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Senator Carl Marcellino hosted the New York State Senate transportation Committee hearing at Syosset High School on Feb. 8 on the Long Island Rail Road platform gap problems. Investigations into the safety issues and concerns of gaps at all 246 LIRR and Metro-North train stations have been ongoing and this hearing afforded the opportunity to review the status of the investigation and the solutions that will enable the MTA and its constituent agencies to enhance their safety protocols.

"We must do all that we can do to make sure that passengers can safely board and disembark from the trains," said Marcellino. "The LIRR has been making announcements at the stops to remind riders to watch the gap. These steps were taken while they investigated and reviewed all of the platform gaps to seek a corrective solution. It is important for the committee to now question the status of this investigation and review the recommendations."

Testimony was offered by various individuals regarding the Long Island Rail Road including Ellyn Shannon, transportation planner for the LIRR Commuters Council; Elliot G. Sander, executive director and chief executive officer of the Metropolitan Transit Authority; Raymond P. Kenny, Long Island Rail Road acting president; Peter A. Cannito, Metro-North Railroad President; written testimony by Thomas J. Madison Jr., commissioner of the public transportation Safety Board; Jason Hayday, and Joris Banning, VP of engineering for Jaygo Incorporated/Manning & Lewis Engineering, team leader for the last Gap Filler Project with the NYCT/MTA.

Ellyn Shannon, transportation planner for the LIRR Commuters Council, addressed the committee first and said that customers have lost faith in the system and that commuters are concerned about the LIRR's complacency regarding this issue.

She offered suggestions to the MTA and LIRR including identifying the hazards, costs and funding and making the information known to the public. She also suggested starting a task force to identify gap problems and dedicate a staff to safety concerns.

Elliot Sander, executive director and chief executive officer of the MTA, said that many of Shannon's suggestions are positive and they will be considered by the MTA.

Sander said that $3.2 million has been spent thus far to reduce the largest gaps between station platforms and train cars and $10 million more is earmarked to reduce gaps at other stations, excluding the Syosset station which has additional issues due to a curved platform creating 15-inch gaps at some locations.

According to Raymond P. Kenny, Long Island Rail Road acting president, the gap-related standards on straight tracks, as opposed to tracks such as Syosset that are curved, is a five-foot-eight-inch space from track centerline to the platform's edge. He said a standard gap here would be eight-inch and stated that gaps are needed for the trains to avoid hitting the platform as they sway from side-to-side as they move.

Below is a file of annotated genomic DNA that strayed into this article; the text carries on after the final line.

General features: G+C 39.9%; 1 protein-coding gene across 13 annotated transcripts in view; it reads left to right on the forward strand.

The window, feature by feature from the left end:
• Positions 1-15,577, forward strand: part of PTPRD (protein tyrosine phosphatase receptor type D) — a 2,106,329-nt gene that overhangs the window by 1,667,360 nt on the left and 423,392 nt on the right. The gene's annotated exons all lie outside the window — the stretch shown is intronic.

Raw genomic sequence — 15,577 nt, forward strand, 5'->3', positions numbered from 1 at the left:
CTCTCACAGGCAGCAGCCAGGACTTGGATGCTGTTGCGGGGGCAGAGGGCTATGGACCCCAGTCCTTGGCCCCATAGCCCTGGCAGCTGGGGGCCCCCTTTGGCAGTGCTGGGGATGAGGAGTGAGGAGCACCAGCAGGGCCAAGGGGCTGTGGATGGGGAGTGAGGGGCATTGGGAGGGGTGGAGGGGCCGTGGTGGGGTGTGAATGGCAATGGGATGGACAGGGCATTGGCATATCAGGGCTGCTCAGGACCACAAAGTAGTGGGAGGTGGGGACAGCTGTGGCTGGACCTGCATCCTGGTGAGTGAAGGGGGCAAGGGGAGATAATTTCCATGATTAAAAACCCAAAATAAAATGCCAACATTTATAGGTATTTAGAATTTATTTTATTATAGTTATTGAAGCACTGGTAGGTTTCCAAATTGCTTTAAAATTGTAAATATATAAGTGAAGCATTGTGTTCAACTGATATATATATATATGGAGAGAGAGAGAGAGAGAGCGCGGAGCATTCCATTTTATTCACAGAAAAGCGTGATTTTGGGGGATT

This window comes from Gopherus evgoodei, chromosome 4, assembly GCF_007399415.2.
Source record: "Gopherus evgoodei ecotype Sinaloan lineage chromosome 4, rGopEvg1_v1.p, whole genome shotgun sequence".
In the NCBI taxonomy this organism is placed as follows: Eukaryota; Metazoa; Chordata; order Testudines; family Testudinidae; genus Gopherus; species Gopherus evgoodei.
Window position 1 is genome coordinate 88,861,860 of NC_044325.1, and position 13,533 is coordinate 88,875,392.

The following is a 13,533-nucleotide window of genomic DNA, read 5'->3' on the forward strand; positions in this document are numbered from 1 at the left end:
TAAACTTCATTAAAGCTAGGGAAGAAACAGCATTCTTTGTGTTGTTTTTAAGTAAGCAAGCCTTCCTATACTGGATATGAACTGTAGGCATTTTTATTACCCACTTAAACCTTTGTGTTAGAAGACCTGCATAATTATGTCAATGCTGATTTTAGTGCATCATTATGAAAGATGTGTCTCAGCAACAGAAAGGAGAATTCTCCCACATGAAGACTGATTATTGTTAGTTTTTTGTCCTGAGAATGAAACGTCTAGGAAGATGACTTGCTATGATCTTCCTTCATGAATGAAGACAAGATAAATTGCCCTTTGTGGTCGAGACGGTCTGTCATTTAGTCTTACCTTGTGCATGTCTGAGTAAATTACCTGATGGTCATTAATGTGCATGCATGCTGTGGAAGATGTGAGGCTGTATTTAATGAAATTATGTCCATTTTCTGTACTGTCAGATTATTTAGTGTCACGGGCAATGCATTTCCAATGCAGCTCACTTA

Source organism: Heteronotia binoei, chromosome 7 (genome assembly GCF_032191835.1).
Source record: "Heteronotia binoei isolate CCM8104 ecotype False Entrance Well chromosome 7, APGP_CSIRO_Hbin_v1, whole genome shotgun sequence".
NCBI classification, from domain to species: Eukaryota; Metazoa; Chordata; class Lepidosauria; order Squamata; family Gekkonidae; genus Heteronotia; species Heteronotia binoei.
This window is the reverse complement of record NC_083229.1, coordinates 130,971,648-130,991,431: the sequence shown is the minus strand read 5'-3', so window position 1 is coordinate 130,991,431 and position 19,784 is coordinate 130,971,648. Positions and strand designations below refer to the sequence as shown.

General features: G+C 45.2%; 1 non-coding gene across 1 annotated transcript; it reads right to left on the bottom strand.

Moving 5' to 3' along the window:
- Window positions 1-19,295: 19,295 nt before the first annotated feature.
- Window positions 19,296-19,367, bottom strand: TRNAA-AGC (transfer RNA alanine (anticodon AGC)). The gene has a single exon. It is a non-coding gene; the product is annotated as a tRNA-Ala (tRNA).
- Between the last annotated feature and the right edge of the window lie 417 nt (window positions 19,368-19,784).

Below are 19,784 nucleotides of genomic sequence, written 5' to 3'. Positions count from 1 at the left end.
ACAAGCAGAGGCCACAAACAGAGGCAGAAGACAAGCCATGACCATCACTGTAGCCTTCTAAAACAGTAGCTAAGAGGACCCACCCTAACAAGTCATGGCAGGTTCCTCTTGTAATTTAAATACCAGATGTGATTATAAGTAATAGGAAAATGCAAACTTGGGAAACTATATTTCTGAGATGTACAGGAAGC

Kenny said that from August to Novovember 2006, electronic measurements were taken at all stations and some actions have been completed since then. 71,000 feet of track were moved through track surfacing to reduce the gap and also, at some stations, the platform was moved closer to the rail. Also, wooden edgeboard was installed at seven stations to reduce the gap. Operational solutions were also implemented. Platform conductors were increased during peak hours and signage warning people about the gap was increased.

Specifically for Syosset, cameras will be added by the end of the month, at the request of Marcellino, to be another set of eyes for conductors who can't see around the curve in the platform. "Cameras are not going to stop people from falling in the gap," said Marcellino. "It's a curved platform and we want the cameras as an extra level of protection."

On Syosset's Track 2, there are five locations with gaps that are over 10 inches and, using platform shifting, all five have been reduced. Syosset's Track 1 is the bigger problem and other solutions are being looked at; and they will be hiring a consultant to analyze the station and recommend physical and operations changes, according to Kenny. By April, a feasibility study should be done.

The Long Island Rail Road's objective in all of this is to provide customers with a safer environment while continuing to maximize capacity and reliability and they acknowledge that gaps need to be minimized to allow for the safe passage of trains as well as the reduced risk for customers. Better communication between the MTA and the public is going to be a goal in this process as it continues forward.


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